Catch-cropping is an agrarian tool for continuing soil health and yield-increase 

Project number: 031A559

Contact: Prof. Dr. Barbara Reinhold-Hurek, University of Bremen


Project team: University of Bremen, University of Applied Sciences Weihenstephan-Triesdorf (HSWT), Leibniz-Institute for Plant Genetics & Crop Plant Research (IPK), Leibniz University Hannover, Justus Liebig University Giessen, Deutsche Saatveredelung AG (DSV)

Duration: 01/04/2015 - 31/03/2021

Project aim 
The main objective is to employ catch cropping for developing innovative farming systems to preserve and improve soil fertility. We aim to develop a better understanding of cause-effect relationships affecting soil fertility parameters, biological functions and interactions in soil and rhizosphere. This could also contribute to an enhancement of marginal locations. Therefore, the focus of CATCHY is on catch cropping considered as an essential part of an integrated concept. This functional orientation is supplemented with an agronomic and economic management interaction. 
An essential part of an integrated concept to stabilize or improve soil is the integration of catch crops on fields that are kept fallow over fall and winter. Catch cropping is a long-term task of amelioration in the crop rotation system, having a positive impact on biological, chemical and physical soil properties, and thus sustainability of the production system, as well as on yield formation of subsequent main crops. While currently catch crops are mostly represented by only single species, we will develop knowledge-based solutions for optimizing farming strategies and soil use management with the help of diverse catch crops. 
Expected results 

The results will be the basis for development of system-optimized commercial catch crop mixtures. Agronomic cropping systems shall be optimized with regard to sustainability, particularly with respect to parameters of soil functions. Concepts and contents of consulting services shall be adapted and transformed with regards to resource-optimized soil management systems. Integrated are also analyses of cost effectiveness and acceptance of the guidelines for agronomic practices that will be developed by us.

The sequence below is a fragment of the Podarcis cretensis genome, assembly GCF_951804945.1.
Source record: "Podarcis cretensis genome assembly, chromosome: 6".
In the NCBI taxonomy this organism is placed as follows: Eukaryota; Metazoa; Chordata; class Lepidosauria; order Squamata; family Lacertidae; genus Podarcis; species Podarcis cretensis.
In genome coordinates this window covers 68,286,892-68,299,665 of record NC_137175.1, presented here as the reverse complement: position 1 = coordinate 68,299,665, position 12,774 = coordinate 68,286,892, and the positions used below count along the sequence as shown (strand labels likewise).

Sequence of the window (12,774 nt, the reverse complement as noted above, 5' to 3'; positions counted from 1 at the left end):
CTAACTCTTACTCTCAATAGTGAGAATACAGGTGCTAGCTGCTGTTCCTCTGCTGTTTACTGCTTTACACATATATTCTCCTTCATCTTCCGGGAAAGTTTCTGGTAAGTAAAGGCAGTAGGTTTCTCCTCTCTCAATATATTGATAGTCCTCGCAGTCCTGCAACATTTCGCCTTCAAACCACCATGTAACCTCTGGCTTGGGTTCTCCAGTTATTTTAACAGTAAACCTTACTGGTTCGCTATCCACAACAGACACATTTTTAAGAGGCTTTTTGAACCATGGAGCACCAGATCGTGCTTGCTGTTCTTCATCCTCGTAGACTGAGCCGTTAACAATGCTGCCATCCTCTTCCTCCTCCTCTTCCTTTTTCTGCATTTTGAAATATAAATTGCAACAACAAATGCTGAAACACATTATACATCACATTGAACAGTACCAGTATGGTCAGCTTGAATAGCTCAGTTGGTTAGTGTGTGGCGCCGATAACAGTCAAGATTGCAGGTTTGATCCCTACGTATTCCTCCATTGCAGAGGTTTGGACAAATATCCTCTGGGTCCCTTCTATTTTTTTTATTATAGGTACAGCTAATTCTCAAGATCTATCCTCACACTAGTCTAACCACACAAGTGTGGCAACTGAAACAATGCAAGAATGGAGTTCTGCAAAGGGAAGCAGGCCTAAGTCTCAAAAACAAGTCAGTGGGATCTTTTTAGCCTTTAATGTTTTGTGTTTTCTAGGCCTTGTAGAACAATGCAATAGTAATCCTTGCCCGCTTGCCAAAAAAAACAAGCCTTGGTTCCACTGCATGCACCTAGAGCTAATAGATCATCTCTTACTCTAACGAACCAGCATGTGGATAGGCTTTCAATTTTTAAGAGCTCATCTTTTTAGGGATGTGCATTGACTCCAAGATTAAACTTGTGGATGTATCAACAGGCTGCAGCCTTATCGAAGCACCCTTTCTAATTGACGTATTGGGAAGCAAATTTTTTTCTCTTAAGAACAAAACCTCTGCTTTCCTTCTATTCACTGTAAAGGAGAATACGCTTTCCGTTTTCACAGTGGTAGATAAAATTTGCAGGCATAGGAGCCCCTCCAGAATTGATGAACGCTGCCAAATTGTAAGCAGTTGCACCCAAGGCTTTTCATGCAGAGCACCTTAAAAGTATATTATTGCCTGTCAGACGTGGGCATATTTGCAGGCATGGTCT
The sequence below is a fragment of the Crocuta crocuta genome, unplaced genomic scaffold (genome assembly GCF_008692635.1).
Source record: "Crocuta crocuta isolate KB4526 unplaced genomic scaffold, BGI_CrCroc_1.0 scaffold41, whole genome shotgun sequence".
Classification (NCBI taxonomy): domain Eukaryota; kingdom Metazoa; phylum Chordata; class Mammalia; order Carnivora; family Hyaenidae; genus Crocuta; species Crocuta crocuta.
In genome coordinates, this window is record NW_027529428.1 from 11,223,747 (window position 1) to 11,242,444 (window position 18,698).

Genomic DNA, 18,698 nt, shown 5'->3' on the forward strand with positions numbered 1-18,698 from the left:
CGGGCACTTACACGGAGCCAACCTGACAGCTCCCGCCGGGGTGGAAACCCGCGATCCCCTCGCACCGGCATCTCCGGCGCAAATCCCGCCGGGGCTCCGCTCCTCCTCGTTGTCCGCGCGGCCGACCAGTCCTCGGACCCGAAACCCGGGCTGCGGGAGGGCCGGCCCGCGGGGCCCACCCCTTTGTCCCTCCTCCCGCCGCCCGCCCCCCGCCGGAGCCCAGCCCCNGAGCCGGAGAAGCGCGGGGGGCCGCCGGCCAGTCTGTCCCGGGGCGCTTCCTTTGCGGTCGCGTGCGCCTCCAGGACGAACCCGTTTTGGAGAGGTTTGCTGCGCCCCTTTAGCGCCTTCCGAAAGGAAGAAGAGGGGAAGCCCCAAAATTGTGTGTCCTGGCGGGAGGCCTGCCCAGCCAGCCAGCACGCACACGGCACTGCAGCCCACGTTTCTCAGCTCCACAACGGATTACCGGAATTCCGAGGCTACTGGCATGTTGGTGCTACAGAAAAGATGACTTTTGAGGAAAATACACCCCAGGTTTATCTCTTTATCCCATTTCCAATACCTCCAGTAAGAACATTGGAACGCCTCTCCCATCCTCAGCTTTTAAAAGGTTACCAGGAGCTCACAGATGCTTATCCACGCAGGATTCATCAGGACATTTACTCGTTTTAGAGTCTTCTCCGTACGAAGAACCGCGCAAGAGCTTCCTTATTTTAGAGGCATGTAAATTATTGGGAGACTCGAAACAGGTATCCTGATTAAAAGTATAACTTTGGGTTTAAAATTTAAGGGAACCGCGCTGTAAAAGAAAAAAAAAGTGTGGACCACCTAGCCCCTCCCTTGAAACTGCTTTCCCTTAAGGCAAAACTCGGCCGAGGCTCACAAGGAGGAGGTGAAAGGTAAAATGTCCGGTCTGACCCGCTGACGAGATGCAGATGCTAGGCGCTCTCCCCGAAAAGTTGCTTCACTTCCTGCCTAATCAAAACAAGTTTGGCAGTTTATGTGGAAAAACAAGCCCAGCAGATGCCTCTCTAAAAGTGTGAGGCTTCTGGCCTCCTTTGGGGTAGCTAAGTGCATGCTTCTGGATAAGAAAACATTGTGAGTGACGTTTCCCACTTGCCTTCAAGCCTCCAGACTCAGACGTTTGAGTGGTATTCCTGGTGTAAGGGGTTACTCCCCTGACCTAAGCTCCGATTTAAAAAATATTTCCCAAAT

project results from phase 1

Soil biogeochemical cycles in cropping systems can be optimized by catch crop mixtures. The benefit of diverse catch crops derived from different shoot levels, larger rooting volume and a more even root distribution in different soil depth, but also from multiple interactions of a more diverse soil microbiome. The soil microbial communities are probably affected by cultivating catch crops over time and the microbial nitrogen cycle appears to be boosted after application of diverse catch crops. Nutrient release from catch crop residues depend on litter quality and can be manipulated by plant species combinations. First results indicate, that the nutrient release can be synchronized to the nutrient demand of the following main crop.


expected results phase 2

One of the major tasks is the search for groups of soil microorganisms that can be manipulated by selecting certain species combinations in catch crop mixtures. Root exudates will be investigated for their potential to affect the root growth of the main crops. After two catch crop rotations we expect to measure changes in the soil organic matter content, soil structure and crop yield architecture. In a common labelling experiment the nitrogen transfer to the main crops will be quantified. With this information in hand, it will be possible to search for proper species combinations that fulfil the nutrient demands of crops at different growing stages.